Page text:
"Searching out Fred Astaire movies in some revivalist theater used to be a sleuth's work," says John Mueller, author of the recently published "Astaire Dancing" (Knopf: $45). "But now there seems to be a video store on every other corner and it's easy to rent the films he made. Thanks to the VCR explosion, everyone can experience Astaire the artist through his own medium: film."
For dance, which has no other functional record such as a manuscript or a score, film and videotape are the end-all and be-all. Thus, to Mueller, the advent of cable television and videocassettes has kept today's public current with films from 40 years ago.
Mueller, here visiting his family in North Hollywood (where he grew up), teaches political science and dance history at the University of Rochester. Even though he only discovered dance as an art form a decade and a half ago--when he saw New York City Ballet in nearby Saratoga--he has become a recognized authority on film dance.
"Before Balanchine, I just couldn't take dance seriously," Mueller says. "It was a discipline that seemed unlinked to a context, like reading a dictionary without ever encountering a novel or playing scales but never hearing a piece of music."
He discovered Astaire soon after and, launching into intense study of the dancer's Hollywood musicals, developed a course and lecture series on the subject that he has taken on tour around the world.
In lionizing Astaire's dancing, Mueller joins George Balanchine, Mikhail Baryshnikov, Rudolph Nureyev, Merce Cunningham, Carmelita Maracci, Arlene Croce and countless other dance pundits who regard the thin man in the top hat as an artist of highest merit. Mueller is quick to argue that although the unschooled may think Astaire's dances are improvised and even believe that his current popularity depends on nostalgia, neither could be further from the truth.
"Every step he took was painstakingly worked out," Mueller says. "But Astaire once told me that he could explain golf easier than choreography. And I can see that his basic tack was instinct, not analysis."
He rejects the idea that people today are compelled by the seeming innocence and simple virtues depicted in old Astaire films. "I contend that the proof of an artwork is whether it bears repeated scrutiny, whether new things can be learned with each exposure. Obviously, Astaire's output passes the test."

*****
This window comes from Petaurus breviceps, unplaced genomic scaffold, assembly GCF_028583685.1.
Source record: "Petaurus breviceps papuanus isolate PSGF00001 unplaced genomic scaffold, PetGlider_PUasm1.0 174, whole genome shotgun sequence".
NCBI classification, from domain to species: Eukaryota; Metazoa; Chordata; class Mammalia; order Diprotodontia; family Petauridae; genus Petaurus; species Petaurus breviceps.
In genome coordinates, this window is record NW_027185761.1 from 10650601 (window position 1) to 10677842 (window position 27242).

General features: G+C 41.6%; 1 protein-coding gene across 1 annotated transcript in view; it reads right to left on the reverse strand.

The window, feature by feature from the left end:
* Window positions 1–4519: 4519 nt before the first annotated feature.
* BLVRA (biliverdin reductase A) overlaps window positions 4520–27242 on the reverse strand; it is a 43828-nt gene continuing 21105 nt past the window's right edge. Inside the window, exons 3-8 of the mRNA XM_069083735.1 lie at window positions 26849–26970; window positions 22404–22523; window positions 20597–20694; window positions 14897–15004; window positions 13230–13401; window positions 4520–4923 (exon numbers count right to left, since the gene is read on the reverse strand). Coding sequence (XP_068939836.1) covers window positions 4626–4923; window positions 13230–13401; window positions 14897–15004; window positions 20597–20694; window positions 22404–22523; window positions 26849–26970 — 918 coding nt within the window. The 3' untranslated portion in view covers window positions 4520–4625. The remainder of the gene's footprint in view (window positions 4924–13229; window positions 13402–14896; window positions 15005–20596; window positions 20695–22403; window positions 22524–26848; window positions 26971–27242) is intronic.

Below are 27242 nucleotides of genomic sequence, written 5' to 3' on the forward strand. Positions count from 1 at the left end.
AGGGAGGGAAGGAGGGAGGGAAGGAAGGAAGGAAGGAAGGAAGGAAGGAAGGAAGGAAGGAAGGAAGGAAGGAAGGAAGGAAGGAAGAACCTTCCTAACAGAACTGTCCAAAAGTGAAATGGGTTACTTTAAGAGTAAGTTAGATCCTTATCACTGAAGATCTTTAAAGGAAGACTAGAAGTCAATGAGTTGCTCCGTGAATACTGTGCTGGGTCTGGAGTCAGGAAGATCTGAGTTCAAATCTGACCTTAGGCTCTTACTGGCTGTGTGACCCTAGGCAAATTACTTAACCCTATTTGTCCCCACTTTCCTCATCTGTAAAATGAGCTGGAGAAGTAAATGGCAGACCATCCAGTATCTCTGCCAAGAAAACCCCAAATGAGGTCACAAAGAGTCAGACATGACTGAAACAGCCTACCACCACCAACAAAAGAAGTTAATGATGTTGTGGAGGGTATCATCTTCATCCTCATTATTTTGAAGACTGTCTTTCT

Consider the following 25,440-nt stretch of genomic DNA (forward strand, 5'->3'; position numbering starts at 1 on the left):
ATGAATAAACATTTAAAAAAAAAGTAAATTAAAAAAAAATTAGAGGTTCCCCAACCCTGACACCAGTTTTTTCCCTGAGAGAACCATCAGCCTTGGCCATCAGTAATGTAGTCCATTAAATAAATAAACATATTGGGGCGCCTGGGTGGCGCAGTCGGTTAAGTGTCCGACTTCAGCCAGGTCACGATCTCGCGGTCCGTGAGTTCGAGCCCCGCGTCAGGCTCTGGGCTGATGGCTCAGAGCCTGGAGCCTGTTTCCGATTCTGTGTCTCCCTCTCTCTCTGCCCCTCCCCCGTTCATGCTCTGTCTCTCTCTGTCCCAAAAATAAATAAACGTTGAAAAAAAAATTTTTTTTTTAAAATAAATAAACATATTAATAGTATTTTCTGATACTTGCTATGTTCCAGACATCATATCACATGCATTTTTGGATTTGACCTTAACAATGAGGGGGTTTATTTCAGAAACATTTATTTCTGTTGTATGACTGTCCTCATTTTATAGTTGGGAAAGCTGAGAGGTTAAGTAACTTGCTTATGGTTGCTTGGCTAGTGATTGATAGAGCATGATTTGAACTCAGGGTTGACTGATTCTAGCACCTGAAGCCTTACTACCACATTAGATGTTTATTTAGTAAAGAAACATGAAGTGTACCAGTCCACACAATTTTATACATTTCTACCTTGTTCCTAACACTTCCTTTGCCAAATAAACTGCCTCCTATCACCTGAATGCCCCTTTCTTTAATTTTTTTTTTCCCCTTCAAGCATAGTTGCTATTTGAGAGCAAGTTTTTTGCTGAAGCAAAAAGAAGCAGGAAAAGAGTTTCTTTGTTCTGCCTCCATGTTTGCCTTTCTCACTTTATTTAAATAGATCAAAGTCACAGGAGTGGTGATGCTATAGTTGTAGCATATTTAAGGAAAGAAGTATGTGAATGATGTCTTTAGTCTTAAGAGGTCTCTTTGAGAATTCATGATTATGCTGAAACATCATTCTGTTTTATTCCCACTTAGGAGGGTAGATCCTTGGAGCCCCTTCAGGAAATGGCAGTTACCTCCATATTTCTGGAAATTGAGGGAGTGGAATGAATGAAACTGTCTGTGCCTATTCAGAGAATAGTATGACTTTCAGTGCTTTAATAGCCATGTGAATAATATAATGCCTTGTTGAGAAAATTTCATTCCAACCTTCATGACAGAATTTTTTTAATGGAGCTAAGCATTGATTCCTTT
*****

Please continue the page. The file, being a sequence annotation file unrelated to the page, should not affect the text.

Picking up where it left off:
In discussing the "Cheek to Cheek" duet from "Top Hat," Mueller clarifies how this "seduction dance" expresses "the gradual breaking down of (Ginger) Rogers' resistance through the progressive back bends--each one gets lower and lower."
What Mueller emphasizes both in his lively conversation and the book--a 440-page tome that contains, in addition to hundreds of movie frames, appraisals of all production aspects and exhaustive, scholarly notations on every dance in every Astaire film--is the choreography's expressive intricacy and originality.
Agnes de Mille is commonly credited with creating the first plot-integrated dance in a musical: the dream ballet in "Oklahoma!" (1943). But Mueller contends that Astaire "crafted dramatically eventful dances" well before De Mille's achievement--and before 1936, the year Balanchine made the "Slaughter on Tenth Avenue" ballet for "On Your Toes."
"Astaire worked hard not to repeat himself," says Mueller, "and he didn't confine his interest just to the dances. Often he collaborated with the composers and lyricists. No one on the production team, from his partner to the scriptwriter or editor, would be surprised to get a phone call from him in the middle of the night because of a sudden inspiration on how to solve this or that problem.
"What few realize is that he custom-tailored his dances to each partner. Ginger Rogers had the most supple of backs, so he capitalized on deep backbends with her. His duets with Cyd Charisse and Vera-Ellen emphasized their balletic extensions and space-devouring approach."
Astaire used what he called an "outlaw style," a combination of tap and ballroom, but seldom borrowed from the vocabularies of ballet, modern, Latin or jazz. Neither did he stray far from the vein of romantic comedy, although the sweeping ardor in many of the dances with Rogers certainly transcends that genre, Mueller says.
In fact, Mueller finds that Astaire's dancing persona epitomizes the elegance, sophistication, wit and tenderness belonging to him alone. It inspired a book by Croce several years ago and it distinguishes the dancer, as romantic hero, from such \o7 macho \f7 cinematic ideals as Gary Cooper and Clark Gable.
But the times reflect changing values, and who can find any semblance of those old ideals on screen today? Mueller recounts a conversation with Astaire in which the dancer talked about the sexual implications of his celluloid romances.
"It was interesting," he says, "to hear him complain about how obvious today's screen lovers are. He found the gratuitous nudity and graphic sex insensitive and one-dimensional."
But it was not this change in mores that marked the end of Astaire's career in movie musicals, according to Mueller. Rather, he faults a "cinematizing" of dance, as seen in "Finian's Rainbow," which Astaire openly called "a big disappointment." Directed by Francis Coppola in 1968, this picture was the first one to do away with careful editing of choreography and in its place resort to fragmentation and nervous camera techniques that keep jumping away from the dance.
"In Fred Astaire's terms," Mueller says, "the glory that was Hollywood ceased to exist."